Now you have a defunding of Police and attack on Civilization and White privilege is the fault.

          Until we put a Commie gang member in the White House we aren’t diverse enough.
          Law and order is just to much White privilege.

          1. Welfare is caused by the existence of people that civilization has no use for, and like any system involving money, it’s corrupt. I don’t get why the useless people need to be demonized. The vast majority of them are simply not capable of providing any service of monetary value in our increasingly automated world. If they do become useful and get a job, they just push somebody else out of the labor market. It’s going to get worse as automation increases.

            My view is, it’d be better if they didn’t exist, but our Christian morality prevents us from addressing that problem in any meaningful way, and also dictates that we don’t let them starve. Jesus’ teachings have us in a bit of a bind there. As the population of useless grows, Christianity becomes increasingly incompatible with capitalism. Either capitalism will be reined in, or Christianity will have to marginalize Jesus in favor of the prosperity gospel promulgated by the megachurches.

          2. majority of them are simply not capable of providing any service of monetary value

            I have a disabled family member who can cheerfully and reliably do work worth a few dollars an hour, and she wants to work again. Government rules here dictate that even disabled workers must be paid prevailing wage so she cannot work, and the business that supported her work must be closed. So, she’s forced on full welfare.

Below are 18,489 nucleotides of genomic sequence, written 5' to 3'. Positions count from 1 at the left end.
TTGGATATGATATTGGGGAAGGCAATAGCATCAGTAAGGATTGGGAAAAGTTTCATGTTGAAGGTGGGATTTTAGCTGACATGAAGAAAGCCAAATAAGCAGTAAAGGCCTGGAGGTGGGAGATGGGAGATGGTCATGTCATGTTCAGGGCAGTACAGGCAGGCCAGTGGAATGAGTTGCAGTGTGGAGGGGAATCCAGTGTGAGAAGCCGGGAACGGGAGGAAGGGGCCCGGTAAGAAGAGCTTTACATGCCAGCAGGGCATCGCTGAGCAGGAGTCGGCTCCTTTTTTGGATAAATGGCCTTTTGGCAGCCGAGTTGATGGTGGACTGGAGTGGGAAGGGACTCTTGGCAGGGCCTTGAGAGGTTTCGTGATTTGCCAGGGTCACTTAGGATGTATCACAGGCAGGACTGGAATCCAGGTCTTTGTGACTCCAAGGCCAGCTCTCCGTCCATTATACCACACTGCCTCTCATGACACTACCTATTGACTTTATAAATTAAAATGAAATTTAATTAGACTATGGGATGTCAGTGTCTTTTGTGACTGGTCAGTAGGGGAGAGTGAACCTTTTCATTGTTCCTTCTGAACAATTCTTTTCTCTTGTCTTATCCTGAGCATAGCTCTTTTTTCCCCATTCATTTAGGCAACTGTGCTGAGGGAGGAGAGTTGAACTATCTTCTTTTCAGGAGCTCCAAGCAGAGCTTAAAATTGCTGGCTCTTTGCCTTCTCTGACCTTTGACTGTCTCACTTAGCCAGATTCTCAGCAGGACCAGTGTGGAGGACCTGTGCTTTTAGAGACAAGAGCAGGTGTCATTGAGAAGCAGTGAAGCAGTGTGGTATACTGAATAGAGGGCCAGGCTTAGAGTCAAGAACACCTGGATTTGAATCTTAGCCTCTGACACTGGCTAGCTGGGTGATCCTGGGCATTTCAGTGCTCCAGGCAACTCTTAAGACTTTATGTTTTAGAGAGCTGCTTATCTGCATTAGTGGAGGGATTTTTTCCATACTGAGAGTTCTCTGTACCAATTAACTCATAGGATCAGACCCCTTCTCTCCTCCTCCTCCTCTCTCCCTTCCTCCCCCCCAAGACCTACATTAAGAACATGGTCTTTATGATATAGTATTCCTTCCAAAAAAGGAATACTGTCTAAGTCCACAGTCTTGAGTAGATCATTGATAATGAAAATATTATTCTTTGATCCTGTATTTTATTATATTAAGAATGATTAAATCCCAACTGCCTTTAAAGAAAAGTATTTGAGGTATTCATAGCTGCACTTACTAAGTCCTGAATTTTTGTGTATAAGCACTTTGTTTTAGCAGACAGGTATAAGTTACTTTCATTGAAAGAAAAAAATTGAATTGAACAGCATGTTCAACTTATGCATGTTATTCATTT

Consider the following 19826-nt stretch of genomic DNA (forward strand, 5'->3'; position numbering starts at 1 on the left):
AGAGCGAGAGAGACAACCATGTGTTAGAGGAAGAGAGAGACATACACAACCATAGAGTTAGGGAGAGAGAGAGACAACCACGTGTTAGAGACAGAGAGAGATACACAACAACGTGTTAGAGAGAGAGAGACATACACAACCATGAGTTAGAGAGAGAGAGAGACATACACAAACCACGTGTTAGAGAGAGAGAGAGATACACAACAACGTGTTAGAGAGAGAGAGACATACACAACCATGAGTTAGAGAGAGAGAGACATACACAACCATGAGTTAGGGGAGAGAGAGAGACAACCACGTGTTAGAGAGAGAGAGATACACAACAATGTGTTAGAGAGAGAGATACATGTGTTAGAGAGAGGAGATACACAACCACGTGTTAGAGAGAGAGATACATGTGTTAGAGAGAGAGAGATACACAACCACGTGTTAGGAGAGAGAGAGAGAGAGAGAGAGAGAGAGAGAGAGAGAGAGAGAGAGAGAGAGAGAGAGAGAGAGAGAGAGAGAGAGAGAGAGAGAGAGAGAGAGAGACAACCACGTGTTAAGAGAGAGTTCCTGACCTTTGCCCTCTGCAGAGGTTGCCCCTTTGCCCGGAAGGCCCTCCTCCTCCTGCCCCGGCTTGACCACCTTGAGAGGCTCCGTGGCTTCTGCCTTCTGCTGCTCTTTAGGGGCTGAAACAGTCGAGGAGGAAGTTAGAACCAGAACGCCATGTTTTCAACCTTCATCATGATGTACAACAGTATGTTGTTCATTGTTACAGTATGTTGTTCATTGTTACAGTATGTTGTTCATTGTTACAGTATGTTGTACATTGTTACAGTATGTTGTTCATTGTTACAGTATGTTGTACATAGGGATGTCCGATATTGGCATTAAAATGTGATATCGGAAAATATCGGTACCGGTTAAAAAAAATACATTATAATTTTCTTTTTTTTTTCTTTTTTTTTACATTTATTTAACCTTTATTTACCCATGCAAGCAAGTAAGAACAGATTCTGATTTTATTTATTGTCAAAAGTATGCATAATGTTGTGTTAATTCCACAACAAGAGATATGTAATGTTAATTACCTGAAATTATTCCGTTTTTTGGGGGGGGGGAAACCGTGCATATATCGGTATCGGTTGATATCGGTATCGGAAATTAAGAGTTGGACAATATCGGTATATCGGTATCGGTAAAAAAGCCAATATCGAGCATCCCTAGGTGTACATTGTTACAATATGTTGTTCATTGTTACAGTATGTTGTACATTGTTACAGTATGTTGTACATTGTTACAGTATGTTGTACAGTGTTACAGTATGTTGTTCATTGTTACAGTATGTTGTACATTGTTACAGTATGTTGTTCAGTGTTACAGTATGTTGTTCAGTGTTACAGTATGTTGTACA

3. Government rules here dictate that even disabled workers must be paid prevailing wage so she cannot work, and the business that supported her work must be closed. So, she’s forced on full welfare.

            You sound just like Thomas Sowell which is a compliment in the extreme.

          4. How can you tell what use people are if you take away their incentive to work by giving away free money?

          5. “Government rules here dictate that even disabled workers must be paid prevailing wage so she cannot work, and the business that supported her work must be closed.”

            The minimum wage is a price floor. The predicted result, according to elementary economics, is a glut of workers relative to the available number of jobs. Some top economists at liberal-biased institutions have spent a good part of their careers trying to disprove this irrefutable fact.

          6. “The vast majority of them are simply not capable of providing any service of monetary value…”

            Looks like Patrick Mahomes is getting well compensated to throw a football into the right spot at the right time.

          7. sound just like Thomas Sowell

            It is just my close hand experience. I am her Guardian. I found a work around for her, to preserve her joy of life and self esteem.

            It’s a hell of a thing to have to find workarounds to the destructive “help” of social program directors. Those poor poor people who have no advocate.

  2. Yep.

    The hoax of the lockdowns only added to the implosion.

    ““The market needed to be more realistic, and we were, in fact, already seeing price corrections before the pandemic hit.”

  3. I know that some dont necessarily think that Zillow is the most rigorous research – but this is interesting work (also look at the graph).
    There were 32 million adults living with their parents or grandparents in April, the highest number on record.